Log in Register

 

Resilient Bridgeport Housatonic Community College OIB the book
Elle SeraBridgeport Public LibraryThe Barnum Museum OIB Classifieds
OIB TV



Greater Bridgeport Transit

Connecticut Characters


Attorney Thomas C. Thornberry

Barnum Festival

Trattoria ’A vucchella






Lauretti, Parade, Marines, Free Concerts Highlight Columbus Weekend Events

September 29th, 2017 · 5 Comments · Best of Bridgeport, News and Events, State Politics

Marine Band

Marines are coming

Shelton Mayor Mark Lauretti, also a Republican candidate for governor in 2018, is this year’s grand marshal for the Columbus Day Parade Oct. 8th. Two free Marine Band concerts will also take place as part of the weekend festivities, October 6 and October 7, 7 p.m. at the Klein Memorial Auditorium. The concerts are free of charge, but tickets must be picked up at Lupe’s Drug Store, 3129 Main Street.

“We owe a great deal to Rich Iannucci and his team who put a lot of effort into bringing the Parade together,” says Lauretti.

Herbst, Lauretti Columbus Day

Trumbull First Selectman Tim Herbst, left, and Shelton Mayor Mark Lauretti at a Bridgeport Columbus parade several years ago. Both are now candidates for governor.

109th Columbus Day Parade:  Sunday, October 8th – 1:00 PM – Steps off from Wayne Street and Jewett Avenue in Bridgeport’s North End. Proceeding South on Wayne Street to Madison Avenue, finishing at Micalizzi’s Italian Ices and Ice Cream Shop, 712 Madison Avenue.

Columbus Street Festa: Sunday, October 8th (same day as the Parade) from 11:30 AM – 8:00 PM at Micalizzi’s Italian Ices and Ice Cream Shop (712 Madison Avenue) and adjacent streets. See attached flier for more information

Two Free Marine Band Concerts: Friday, October 6th and Saturday, October 7th. Both Concerts start at 7:00 PM, with doors open to the public at 6:00 PM. The Concerts will be held at the Klein Memorial Auditorium, 910 Fairfield Avenue, Bridgeport. There is plenty of free parking at the Klein. The Concerts are free, but due to limited seating tickets are required. Tickets are available at Lupe’s Drug Store in Bridgeport, 3129 Main Street – (203) 374-0600. Concert goers are asked to bring non-perishable food items to the Klein (night of the Concerts) for distribution to Veterans in need from the greater Bridgeport community.

Columbus Day flier

Share

Tags: ··

5 Comments so far ↓

  • Donald Day

    Once again, it’s time to celebrate Columbus Day. Yet, the stunning truth is: If Christopher Columbus were alive today, he would be put on trial for crimes against humanity. Columbus’ reign of terror, as documented by noted historians, was so bloody, his legacy so unspeakably cruel, that Columbus makes a modern villain like Saddam Hussein look like a pale codfish.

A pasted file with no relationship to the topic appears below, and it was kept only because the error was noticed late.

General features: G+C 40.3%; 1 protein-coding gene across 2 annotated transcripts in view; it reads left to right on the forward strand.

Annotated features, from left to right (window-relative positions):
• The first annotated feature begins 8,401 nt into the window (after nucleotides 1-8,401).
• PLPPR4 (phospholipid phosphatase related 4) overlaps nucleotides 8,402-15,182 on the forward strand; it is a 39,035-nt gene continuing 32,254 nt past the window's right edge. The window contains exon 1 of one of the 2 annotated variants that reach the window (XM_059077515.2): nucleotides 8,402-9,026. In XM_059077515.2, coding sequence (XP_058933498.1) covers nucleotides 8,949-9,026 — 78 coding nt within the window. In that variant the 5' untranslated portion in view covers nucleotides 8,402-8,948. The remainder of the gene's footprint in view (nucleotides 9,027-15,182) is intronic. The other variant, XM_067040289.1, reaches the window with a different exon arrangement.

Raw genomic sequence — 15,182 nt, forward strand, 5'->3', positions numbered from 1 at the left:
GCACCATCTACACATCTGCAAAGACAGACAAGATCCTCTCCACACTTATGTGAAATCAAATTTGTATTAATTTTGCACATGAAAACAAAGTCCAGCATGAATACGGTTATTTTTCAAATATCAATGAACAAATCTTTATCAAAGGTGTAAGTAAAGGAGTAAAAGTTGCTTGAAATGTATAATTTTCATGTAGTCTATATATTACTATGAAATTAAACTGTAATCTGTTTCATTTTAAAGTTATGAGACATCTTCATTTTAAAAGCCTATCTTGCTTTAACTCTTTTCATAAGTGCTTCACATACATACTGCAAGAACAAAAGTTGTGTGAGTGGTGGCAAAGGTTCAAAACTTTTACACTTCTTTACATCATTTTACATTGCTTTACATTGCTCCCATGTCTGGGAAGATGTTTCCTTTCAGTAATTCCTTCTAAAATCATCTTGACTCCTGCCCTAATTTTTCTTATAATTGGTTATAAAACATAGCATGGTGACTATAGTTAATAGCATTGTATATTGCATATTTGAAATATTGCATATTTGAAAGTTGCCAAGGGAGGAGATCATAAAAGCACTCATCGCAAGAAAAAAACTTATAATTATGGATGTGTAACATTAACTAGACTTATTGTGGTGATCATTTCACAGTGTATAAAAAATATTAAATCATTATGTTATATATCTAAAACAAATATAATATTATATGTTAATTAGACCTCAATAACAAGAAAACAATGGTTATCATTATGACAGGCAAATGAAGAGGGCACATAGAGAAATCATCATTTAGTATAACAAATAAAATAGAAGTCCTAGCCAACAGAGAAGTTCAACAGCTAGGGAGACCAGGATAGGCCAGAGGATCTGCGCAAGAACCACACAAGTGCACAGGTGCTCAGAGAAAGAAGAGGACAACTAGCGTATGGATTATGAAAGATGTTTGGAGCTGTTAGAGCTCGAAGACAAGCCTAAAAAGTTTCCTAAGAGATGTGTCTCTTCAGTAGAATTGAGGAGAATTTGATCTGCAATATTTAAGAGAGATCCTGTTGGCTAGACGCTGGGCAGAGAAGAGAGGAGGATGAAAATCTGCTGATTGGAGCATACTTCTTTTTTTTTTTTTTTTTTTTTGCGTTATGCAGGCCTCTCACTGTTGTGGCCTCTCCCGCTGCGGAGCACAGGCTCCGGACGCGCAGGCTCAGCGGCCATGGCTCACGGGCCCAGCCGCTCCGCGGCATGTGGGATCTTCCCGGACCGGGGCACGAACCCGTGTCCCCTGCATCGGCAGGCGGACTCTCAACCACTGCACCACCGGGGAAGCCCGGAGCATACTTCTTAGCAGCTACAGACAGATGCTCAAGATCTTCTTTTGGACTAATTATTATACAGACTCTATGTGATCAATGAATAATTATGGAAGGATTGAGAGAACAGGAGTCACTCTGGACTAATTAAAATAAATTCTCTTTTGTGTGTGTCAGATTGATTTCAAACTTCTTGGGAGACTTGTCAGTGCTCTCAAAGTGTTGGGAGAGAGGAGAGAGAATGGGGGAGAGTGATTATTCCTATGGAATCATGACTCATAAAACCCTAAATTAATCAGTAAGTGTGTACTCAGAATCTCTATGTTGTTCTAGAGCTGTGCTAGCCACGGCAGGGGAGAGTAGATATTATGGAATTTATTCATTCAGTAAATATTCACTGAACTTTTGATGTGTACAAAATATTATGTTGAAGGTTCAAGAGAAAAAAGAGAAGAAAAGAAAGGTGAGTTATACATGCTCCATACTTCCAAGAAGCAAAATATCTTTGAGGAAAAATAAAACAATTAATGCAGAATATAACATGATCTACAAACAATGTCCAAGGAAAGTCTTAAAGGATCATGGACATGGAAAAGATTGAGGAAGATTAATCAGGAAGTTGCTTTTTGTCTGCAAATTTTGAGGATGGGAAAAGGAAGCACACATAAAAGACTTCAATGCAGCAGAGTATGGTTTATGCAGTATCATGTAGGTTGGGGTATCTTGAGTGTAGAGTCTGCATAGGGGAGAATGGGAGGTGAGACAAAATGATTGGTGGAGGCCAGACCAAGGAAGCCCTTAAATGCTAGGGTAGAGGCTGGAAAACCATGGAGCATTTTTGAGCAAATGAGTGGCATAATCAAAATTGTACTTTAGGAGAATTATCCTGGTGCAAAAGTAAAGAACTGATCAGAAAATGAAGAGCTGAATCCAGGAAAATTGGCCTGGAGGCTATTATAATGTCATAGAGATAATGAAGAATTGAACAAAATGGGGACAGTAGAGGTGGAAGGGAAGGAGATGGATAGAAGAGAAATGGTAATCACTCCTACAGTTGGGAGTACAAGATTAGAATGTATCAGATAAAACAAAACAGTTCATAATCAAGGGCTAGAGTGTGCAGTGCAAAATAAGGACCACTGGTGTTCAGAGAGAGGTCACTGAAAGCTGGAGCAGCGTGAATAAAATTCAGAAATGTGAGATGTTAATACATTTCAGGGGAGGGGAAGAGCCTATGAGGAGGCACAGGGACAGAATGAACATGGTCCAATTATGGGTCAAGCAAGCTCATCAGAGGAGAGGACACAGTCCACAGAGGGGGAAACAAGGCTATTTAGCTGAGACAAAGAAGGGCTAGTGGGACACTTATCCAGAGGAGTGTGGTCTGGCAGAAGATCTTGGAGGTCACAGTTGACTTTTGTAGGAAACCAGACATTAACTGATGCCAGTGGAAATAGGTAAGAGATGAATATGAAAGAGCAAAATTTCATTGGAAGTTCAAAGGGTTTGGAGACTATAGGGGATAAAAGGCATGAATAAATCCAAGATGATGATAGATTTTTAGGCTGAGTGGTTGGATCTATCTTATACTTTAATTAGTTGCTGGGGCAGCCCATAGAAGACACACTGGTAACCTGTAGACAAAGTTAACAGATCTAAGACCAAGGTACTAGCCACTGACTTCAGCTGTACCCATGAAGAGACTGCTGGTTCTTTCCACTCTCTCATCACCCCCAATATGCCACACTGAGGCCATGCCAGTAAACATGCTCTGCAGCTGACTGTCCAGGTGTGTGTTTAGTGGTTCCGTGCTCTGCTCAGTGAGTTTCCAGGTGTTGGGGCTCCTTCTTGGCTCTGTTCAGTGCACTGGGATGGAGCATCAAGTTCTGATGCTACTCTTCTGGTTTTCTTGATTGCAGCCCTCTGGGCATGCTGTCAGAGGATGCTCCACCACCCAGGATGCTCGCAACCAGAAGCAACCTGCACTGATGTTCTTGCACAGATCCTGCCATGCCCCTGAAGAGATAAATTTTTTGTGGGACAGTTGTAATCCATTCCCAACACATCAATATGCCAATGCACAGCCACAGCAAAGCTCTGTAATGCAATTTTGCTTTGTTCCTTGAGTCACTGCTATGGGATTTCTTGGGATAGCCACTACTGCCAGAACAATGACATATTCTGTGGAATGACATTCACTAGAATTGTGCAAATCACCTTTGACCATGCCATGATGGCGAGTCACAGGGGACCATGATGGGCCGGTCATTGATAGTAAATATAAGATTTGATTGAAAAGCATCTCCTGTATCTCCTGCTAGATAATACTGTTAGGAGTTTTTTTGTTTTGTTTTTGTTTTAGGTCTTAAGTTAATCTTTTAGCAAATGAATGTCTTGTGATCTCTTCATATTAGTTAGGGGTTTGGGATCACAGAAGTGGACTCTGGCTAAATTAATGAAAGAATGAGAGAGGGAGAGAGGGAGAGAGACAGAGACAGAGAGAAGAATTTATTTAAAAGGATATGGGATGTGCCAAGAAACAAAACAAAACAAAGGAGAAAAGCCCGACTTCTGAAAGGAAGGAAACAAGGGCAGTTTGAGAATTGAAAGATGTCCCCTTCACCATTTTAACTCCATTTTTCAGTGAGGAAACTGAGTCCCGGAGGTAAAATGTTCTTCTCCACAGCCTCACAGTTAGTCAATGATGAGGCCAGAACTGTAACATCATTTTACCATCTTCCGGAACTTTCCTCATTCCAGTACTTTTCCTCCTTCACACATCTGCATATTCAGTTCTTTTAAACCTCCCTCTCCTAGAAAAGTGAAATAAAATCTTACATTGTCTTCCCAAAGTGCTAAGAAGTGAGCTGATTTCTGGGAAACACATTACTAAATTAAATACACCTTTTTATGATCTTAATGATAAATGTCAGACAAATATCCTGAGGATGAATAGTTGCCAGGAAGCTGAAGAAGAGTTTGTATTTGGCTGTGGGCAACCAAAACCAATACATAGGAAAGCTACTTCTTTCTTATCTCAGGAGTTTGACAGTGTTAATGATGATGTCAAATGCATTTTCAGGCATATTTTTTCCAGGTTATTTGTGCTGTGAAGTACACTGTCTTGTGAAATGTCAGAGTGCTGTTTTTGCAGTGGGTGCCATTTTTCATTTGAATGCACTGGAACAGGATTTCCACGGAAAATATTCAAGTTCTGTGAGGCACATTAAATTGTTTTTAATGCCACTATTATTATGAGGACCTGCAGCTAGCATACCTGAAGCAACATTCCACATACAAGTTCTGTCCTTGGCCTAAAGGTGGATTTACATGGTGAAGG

Columbus saw profit in enslaving and selling native peoples kidnapped from Caribbean shores. Once he made allies among what he called “good Indians,” Columbus advocated fighting and enslaving native groups he presumed to be cannibals. By 1500, he and his brothers had sent nearly 1,500 enslaved islanders to European markets to be sold. Even “friendly” indigenous peoples were forced to mine gold en masse, speeding death from malnourishment, overwork and disease.

    Columbus was clearly no friend of native peoples, but a document discovered 10 years ago in Simancas, Spain, suggests he was an equal-opportunity tyrant. Witnesses testified that his brief government of Hispaniola was marked by routine cruelty not only to the native Taínos but also to Spaniards. Just saying.

  • Andrew C Fardy

    We can put Columbus right up there with the Dog Soldiers of the US Calvary who slaughtered native Americans out west. In fact there is a statute out west honoring their deeds. The fact is this was a Black Calvary Regiment.
    Times were different then, goes that make it right? In the eyes of people that lived then the answer is Yes

  • Donald Day

    The Dog Soldiers or Dog Men (Cheyenne Hotamétaneo’o) are historically one of six military societies of the Cheyenne Nation. Beginning in the late 1830s, this society evolved into a separate, militaristic band that played a dominant role in Cheyenne resistance to the United States of America expansion. No Black Calvary Unit here Andy.

  • Donald Day

    The dog soldiers were the elite military organizations in the tribe. They were the last line of defense for the people. And so they were greatly esteemed. The warriors in the society were outfitted with a particular sash, which trailed the ground. Each member carried a sacred arrow. And in time of battle, the dog soldier would impale the sash to the ground and stand the ground to the death. They had a song which only the members could sing, and only in the face of death. So you can imagine, that children, when they saw a dog soldier go by, must have just — Ahhh, wow! Look at that guy, he’s a dog soldier!” No Black Calvary Unit here Andy.

  • Andrew C Fardy

    The black Calvary units back during the Indian wars were called Buffalo Soldiers. Sorry about the mistake

Leave a Comment

You must log in to post a comment.